Researchers from the Xi’an Modern Chemistry Research Institute in China have 3D printed a functional gun propellant using SLA technology. The gunpowder-esque substance is a carefully constructed blend of photopolymer resin, RDX (a high explosive), and other reactive additives. Initial gun testing of the 3D printed propellant has garnered some promising results, as the scientists managed to achieve a more-than-lethal muzzle velocity of 420m/s. This, of course, depends on your definition of ‘promising’.
Gun propellants are the chief energy source in barrel weapons, and are the driving force behind the high-velocity projectiles commonly known as bullets. In the black powder muskets of old, bullets typically exited the barrel with a muzzle velocity of up to 370m/s. In modern rifles, this number can exceed 1200m/s, but anything above around 70m/s can penetrate human skin.
Currently, the main ways to improve the ballistic efficiency and damage potential of propellants are to increase the burning surface or the burning rate. This is commonly done by foaming the propellants, coating them, or packing them in their casings in selective layers. According to the researchers, simply filling the cylindrical casing with a granular propellant works but is quite limited in its energy release efficiency. So, the team looked to 3D printing to see if it could pack a greater punch.
3D printing gun propellant
The first step of the experiment involved formulating the propellant, which consisted of three main ingredients. Photosensitive epoxy acrylate was chosen as the core material matrix, as this demonstrated an excellent balance between curability and viscosity. Next up was the explosive filler, and the researchers opted for fine RDX powder with a mean grain diameter of 25 microns. Finally, Bu-NENA was employed as the energetic plasticizer, which increased the whole energy content of the propellant without increasing its viscosity.
Once the UV safety of the newly formulated explosive was confirmed, the team 3D printed a set of thin disks, each about 40mm in diameter. These disks could be stacked on top of each other to form a longer cylinder, resembling the body of a bullet casing. Each layer featured a honeycomb-like structure with holes and was about 5mm thick.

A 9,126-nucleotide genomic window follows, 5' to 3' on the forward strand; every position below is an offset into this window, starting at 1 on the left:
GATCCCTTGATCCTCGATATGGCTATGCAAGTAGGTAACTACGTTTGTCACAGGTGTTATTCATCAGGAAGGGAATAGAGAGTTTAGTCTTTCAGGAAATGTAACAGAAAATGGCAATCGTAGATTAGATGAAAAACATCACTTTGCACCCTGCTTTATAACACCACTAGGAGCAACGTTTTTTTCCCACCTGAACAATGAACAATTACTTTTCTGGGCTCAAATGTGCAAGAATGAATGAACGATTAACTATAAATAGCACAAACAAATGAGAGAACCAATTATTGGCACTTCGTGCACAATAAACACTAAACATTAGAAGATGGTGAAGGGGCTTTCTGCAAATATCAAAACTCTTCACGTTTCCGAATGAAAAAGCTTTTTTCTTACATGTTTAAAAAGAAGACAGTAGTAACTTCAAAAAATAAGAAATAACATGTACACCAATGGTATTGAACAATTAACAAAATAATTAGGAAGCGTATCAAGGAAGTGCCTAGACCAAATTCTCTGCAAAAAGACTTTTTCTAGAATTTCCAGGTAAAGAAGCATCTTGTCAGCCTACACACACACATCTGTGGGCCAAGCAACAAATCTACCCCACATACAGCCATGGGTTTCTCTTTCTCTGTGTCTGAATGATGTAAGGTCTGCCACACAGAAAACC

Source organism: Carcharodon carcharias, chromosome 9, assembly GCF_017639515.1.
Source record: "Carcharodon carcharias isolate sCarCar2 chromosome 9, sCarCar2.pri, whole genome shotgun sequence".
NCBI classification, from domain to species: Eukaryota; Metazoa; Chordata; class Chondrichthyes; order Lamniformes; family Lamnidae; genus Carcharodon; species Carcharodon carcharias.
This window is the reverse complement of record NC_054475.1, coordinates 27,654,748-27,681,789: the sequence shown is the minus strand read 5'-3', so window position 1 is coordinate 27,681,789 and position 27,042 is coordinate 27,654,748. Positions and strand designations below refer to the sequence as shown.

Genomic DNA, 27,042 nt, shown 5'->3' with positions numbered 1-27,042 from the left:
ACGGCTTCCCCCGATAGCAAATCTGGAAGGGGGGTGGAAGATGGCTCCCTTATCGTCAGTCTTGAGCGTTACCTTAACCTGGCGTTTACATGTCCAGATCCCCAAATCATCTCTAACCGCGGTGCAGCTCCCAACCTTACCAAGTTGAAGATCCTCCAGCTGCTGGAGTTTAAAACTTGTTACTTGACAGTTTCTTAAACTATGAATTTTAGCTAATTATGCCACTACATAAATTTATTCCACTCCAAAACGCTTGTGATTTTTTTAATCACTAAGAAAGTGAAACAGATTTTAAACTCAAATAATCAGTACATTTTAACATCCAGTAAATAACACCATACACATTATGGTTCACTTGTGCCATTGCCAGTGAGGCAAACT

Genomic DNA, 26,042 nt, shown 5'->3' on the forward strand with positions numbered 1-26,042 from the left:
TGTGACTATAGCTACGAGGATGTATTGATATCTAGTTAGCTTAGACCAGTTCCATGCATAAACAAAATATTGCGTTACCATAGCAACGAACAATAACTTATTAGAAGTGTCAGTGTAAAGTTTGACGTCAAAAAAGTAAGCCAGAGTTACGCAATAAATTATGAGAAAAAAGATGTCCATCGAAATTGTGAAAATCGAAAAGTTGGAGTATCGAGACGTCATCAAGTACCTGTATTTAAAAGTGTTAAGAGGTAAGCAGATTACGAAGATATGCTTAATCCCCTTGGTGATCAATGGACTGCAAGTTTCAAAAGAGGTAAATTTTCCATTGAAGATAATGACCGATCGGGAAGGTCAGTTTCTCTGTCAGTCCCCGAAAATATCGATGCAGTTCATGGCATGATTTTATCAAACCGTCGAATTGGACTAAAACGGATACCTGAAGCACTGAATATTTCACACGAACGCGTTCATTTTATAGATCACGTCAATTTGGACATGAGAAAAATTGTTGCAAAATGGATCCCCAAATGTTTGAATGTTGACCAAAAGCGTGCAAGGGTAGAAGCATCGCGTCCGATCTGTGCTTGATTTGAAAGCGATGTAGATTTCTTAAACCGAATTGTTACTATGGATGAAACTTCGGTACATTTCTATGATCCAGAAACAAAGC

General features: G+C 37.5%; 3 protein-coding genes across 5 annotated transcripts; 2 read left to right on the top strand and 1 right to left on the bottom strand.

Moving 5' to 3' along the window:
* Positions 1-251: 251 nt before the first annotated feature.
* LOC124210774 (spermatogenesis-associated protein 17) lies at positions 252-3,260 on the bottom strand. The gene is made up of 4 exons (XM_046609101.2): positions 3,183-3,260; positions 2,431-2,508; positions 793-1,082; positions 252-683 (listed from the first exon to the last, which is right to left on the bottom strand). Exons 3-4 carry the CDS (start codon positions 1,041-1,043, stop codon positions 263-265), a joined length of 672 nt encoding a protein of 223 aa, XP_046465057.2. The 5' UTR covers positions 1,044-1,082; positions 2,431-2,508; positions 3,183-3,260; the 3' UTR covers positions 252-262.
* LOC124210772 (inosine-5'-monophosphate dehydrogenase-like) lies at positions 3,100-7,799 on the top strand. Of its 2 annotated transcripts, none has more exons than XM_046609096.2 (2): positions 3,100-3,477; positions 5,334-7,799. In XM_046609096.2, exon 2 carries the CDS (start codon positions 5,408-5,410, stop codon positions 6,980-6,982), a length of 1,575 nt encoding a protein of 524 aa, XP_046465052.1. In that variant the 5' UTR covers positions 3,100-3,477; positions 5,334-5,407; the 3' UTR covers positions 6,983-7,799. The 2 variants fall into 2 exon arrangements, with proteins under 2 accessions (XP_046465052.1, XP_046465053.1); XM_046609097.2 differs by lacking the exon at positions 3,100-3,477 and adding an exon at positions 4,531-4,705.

Then came time for the grand finale – the gun test. The cylindrical stack was loaded into a 30mm barrel with a 200g mass acting as the bullet, although at 200g it’s probably closer to a mini cannonball. The team set up a high speed camera and an internal pressure gauge in the barrel before pulling the trigger. Once the smoke cleared, the researchers calculated a rather high pressure exponent value of 1.46 and a muzzle velocity of 420m/s, with plans to increase the chamber pressure in future tests.
Further details of the study can be found in the paper titled ‘Fabrication and investigation of 3D-printed gun propellants’. It is co-authored by Weitao Yang, Rui Hu, Lin Zheng, Guanghu Yan, and Wenrong Yan.
The 3D printing of explosives and combustibles is certainly a very niche field, but it may have its uses. Earlier this year, the UK’s Defence Science and Technology Laboratory started work on the development of 3D printed explosive devices. The project is expected to enable new explosive effects while reducing logistical costs.
Elsewhere, in Australia, researchers at James Cook University have some less lethal applications in mind. The scientists are using 3D printed fuel to power a hybrid rocket motor. The team would eventually like to see their fuel being used for low earth orbit satellite missions.
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Featured image shows the propellant disks after being ignited in the barrel. Photo via XMCRI.